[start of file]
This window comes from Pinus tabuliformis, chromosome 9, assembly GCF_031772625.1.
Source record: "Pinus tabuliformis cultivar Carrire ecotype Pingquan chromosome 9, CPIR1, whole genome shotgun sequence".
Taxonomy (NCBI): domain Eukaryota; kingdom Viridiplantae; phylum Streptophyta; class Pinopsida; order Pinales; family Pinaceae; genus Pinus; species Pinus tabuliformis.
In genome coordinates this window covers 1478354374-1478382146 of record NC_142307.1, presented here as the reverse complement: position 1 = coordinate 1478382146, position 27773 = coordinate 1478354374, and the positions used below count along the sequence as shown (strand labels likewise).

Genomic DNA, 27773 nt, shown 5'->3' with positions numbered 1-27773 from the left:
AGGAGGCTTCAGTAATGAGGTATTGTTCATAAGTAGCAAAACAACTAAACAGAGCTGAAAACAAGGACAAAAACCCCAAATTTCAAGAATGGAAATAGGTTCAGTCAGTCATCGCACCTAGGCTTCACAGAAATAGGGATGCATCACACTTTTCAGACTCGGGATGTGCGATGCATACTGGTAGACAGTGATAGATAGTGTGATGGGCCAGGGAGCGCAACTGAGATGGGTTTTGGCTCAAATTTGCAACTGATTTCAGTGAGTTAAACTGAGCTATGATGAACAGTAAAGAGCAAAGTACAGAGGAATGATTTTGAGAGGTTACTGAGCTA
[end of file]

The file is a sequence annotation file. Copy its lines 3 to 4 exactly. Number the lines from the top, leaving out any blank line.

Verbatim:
Taxonomy (NCBI): domain Eukaryota; kingdom Viridiplantae; phylum Streptophyta; class Pinopsida; order Pinales; family Pinaceae; genus Pinus; species Pinus tabuliformis.
In genome coordinates this window covers 1478354374-1478382146 of record NC_142307.1, presented here as the reverse complement: position 1 = coordinate 1478382146, position 27773 = coordinate 1478354374, and the positions used below count along the sequence as shown (strand labels likewise).